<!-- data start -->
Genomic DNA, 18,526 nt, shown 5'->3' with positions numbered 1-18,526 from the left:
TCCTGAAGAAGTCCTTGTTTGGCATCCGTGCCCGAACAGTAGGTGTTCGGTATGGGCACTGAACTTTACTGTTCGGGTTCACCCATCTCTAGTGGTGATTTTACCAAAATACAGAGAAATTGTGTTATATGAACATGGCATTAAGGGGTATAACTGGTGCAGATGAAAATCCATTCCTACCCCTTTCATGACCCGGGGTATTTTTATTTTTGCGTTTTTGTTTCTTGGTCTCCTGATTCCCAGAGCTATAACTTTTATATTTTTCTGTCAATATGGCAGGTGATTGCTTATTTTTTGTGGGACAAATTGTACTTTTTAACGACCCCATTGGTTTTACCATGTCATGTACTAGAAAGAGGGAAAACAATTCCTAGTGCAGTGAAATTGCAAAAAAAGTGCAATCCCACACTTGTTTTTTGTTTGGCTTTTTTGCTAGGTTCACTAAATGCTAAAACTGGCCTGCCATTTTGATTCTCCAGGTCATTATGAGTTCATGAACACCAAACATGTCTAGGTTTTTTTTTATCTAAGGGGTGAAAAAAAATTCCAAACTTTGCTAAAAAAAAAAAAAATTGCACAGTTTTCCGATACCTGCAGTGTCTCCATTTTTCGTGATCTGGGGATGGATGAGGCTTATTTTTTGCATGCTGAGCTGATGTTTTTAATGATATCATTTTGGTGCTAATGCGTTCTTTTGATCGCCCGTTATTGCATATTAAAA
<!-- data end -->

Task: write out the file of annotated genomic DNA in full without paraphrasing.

Genomic DNA, 18,526 nt, shown 5'->3' with positions numbered 1-18,526 from the left:
TCCTGAAGAAGTCCTTGTTTGGCATCCGTGCCCGAACAGTAGGTGTTCGGTATGGGCACTGAACTTTACTGTTCGGGTTCACCCATCTCTAGTGGTGATTTTACCAAAATACAGAGAAATTGTGTTATATGAACATGGCATTAAGGGGTATAACTGGTGCAGATGAAAATCCATTCCTACCCCTTTCATGACCCGGGGTATTTTTATTTTTGCGTTTTTGTTTCTTGGTCTCCTGATTCCCAGAGCTATAACTTTTATATTTTTCTGTCAATATGGCAGGTGATTGCTTATTTTTTGTGGGACAAATTGTACTTTTTAACGACCCCATTGGTTTTACCATGTCATGTACTAGAAAGAGGGAAAACAATTCCTAGTGCAGTGAAATTGCAAAAAAAGTGCAATCCCACACTTGTTTTTTGTTTGGCTTTTTTGCTAGGTTCACTAAATGCTAAAACTGGCCTGCCATTTTGATTCTCCAGGTCATTATGAGTTCATGAACACCAAACATGTCTAGGTTTTTTTTTATCTAAGGGGTGAAAAAAAATTCCAAACTTTGCTAAAAAAAAAAAAAATTGCACAGTTTTCCGATACCTGCAGTGTCTCCATTTTTCGTGATCTGGGGATGGATGAGGCTTATTTTTTGCATGCTGAGCTGATGTTTTTAATGATATCATTTTGGTGCTAATGCGTTCTTTTGATCGCCCGTTATTGCATATTAAAA